Some Advice And Maybe Need Some

Topic 8563 | Page 1

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John M.'s Comment
member avatar

I don't want to give you my life story but maybe it'll help someone get an idea of whats at stake driving a truck and maybe I can get some good advice on how to move forward. I started at prime last September got my permt and CDL. everything was going perfect then I became a solo driver my first day I scratched a trailer leaving home base and it was all downhill from that point forward. in 4 months I got 3 tickets and 3 pervetable accidents just a lot of little stuff very minor but it was enough to get me terminated in 4 short months. just take warning that little mistakes can cost you a lot and you have to be very careful out there. So is my career all over or will somebody hire me with the record like that. here is my record Ticket for driving without headlights ticket for driving in the wrong lane ticket for not obeying traffic signs accident above-mentioned scratch trailer accident scraped trailer against a traffic signal accident backing bumped into a car cmyself like 20 dollars worth of damage to a headlight cover.

CDL:

Commercial Driver's License (CDL)

A CDL is required to drive any of the following vehicles:

  • Any combination of vehicles with a gross combined weight rating (GCWR) of 26,001 or more pounds, providing the gross vehicle weight rating (GVWR) of the vehicle being towed is in excess of 10,000 pounds.
  • Any single vehicle with a GVWR of 26,001 or more pounds, or any such vehicle towing another not in excess of 10,000 pounds.
  • Any vehicle, regardless of size, designed to transport 16 or more persons, including the driver.
  • Any vehicle required by federal regulations to be placarded while transporting hazardous materials.
Christopher J.'s Comment
member avatar

Try and apply locally I myself am beating myself up for a moving violation thinking I am damaged goods. I feel for ya I hope you can find something, But to be honest I dont think any of the big companies will hire you right now with your record. Keep your head held high and apply apply apply. I know it is very hard to have a positive attitude right now Good Luck John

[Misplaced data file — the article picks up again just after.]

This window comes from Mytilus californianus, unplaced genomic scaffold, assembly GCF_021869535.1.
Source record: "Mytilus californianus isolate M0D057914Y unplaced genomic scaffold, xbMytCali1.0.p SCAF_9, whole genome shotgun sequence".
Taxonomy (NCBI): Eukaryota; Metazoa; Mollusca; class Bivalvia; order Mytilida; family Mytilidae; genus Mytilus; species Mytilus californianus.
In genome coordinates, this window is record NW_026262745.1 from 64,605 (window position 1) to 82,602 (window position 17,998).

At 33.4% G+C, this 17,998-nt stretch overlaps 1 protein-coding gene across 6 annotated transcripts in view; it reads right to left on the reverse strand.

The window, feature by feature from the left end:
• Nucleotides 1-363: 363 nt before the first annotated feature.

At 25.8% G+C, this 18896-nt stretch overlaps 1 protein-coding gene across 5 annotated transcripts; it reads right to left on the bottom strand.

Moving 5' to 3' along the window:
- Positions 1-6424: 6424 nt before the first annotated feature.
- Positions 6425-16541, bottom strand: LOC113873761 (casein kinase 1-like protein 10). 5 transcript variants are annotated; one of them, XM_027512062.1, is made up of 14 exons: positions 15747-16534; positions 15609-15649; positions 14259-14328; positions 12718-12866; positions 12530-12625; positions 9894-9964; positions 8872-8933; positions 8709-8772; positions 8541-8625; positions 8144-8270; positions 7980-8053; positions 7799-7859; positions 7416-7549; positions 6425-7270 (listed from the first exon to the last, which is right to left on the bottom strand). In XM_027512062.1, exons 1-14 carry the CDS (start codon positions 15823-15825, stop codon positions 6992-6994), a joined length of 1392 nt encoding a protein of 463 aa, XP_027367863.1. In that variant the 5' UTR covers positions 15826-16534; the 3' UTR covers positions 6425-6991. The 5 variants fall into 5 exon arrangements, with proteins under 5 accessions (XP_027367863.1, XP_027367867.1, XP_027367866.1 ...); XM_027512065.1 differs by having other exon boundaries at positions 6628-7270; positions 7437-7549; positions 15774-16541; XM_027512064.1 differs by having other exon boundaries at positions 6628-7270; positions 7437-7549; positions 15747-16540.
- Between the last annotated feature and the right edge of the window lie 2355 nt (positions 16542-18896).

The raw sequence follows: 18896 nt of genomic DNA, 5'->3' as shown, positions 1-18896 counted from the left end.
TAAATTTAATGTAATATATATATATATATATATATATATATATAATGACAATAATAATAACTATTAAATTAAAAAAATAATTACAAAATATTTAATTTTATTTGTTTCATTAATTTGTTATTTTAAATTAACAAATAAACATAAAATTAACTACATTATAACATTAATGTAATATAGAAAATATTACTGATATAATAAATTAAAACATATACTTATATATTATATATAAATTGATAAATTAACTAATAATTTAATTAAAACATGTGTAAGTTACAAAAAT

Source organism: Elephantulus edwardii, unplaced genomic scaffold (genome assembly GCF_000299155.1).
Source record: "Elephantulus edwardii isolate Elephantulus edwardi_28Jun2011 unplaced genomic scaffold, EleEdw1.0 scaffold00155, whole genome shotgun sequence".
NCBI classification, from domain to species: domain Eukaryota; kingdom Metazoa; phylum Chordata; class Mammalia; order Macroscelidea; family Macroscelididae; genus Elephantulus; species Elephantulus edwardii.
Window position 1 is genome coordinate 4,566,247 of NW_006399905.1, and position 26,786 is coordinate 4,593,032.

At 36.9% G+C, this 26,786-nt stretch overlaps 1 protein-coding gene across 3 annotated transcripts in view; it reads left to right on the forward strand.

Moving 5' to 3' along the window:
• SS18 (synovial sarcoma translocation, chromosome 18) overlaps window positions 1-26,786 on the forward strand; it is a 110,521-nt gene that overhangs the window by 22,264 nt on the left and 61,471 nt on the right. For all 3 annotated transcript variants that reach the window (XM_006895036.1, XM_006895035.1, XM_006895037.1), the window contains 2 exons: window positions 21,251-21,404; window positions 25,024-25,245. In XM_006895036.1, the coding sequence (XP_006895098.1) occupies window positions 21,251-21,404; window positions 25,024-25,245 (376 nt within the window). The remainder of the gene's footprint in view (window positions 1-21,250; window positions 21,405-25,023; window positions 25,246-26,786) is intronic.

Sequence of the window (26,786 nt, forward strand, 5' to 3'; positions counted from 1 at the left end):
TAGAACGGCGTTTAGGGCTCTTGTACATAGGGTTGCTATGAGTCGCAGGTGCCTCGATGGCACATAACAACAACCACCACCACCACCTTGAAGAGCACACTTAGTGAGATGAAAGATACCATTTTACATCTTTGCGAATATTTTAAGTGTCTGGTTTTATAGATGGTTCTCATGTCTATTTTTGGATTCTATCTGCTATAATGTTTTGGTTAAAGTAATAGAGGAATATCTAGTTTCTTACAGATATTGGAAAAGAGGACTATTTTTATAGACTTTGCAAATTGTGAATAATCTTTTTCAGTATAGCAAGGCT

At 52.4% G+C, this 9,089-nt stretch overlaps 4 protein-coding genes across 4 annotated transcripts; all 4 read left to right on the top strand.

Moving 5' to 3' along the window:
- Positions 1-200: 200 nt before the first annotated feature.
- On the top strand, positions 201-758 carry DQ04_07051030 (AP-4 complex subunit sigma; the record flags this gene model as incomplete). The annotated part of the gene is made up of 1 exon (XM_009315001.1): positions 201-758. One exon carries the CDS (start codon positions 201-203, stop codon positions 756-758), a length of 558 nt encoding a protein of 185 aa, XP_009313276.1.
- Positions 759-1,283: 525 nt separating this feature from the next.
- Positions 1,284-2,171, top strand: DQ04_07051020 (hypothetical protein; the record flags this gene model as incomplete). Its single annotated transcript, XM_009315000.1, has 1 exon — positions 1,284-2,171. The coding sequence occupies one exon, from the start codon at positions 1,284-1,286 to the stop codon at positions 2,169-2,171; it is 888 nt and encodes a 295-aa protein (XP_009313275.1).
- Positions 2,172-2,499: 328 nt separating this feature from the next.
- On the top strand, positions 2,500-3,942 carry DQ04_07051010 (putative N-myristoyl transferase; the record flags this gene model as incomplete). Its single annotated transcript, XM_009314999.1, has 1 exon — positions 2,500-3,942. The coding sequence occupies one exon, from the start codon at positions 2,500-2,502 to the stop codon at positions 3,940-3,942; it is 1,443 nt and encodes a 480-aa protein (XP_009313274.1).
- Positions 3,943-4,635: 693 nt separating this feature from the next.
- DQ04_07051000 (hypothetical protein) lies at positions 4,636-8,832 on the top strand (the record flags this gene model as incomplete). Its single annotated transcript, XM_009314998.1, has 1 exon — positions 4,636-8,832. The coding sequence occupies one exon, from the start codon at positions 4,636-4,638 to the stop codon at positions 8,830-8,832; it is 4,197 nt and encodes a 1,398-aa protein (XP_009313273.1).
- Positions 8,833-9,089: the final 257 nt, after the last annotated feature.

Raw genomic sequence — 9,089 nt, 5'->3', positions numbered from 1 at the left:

Daniel's Comment
member avatar

From what I've read: There are a couple of companies that might hire you still. I do not remember the names. If nothing else: In a few years, after the tickets fall off, you could take a refresher course and pick up where you left off.

Old School's Comment
member avatar

John, I'm real sorry to hear of your troubles. Now you know why we always are telling our new folks in here that are just getting started "Don't hit anything". Accidents have repercussions even when they are minor. It is a reality in this business that is hard to swallow for the uninitiated.

I wish you the best, all you can do is apply like crazy if you are wanting to stay in the business. If you just can't land a job you may have to do something else for a few years until these things get a few years behind them. Then, as Daniel said you can go through a refresher and get started again. Many of the Company-Sponsored Training programs offer refreshers. Western Express has a unique refresher where they will put you in a team situation with another driver who is in your same situation for about four weeks and the they will put you in a solo truck of your own.

I worked for Western Express for a while and they would often times hire someone in your situation - you may want to look into it.

CDL:

Commercial Driver's License (CDL)

A CDL is required to drive any of the following vehicles:

  • Any combination of vehicles with a gross combined weight rating (GCWR) of 26,001 or more pounds, providing the gross vehicle weight rating (GVWR) of the vehicle being towed is in excess of 10,000 pounds.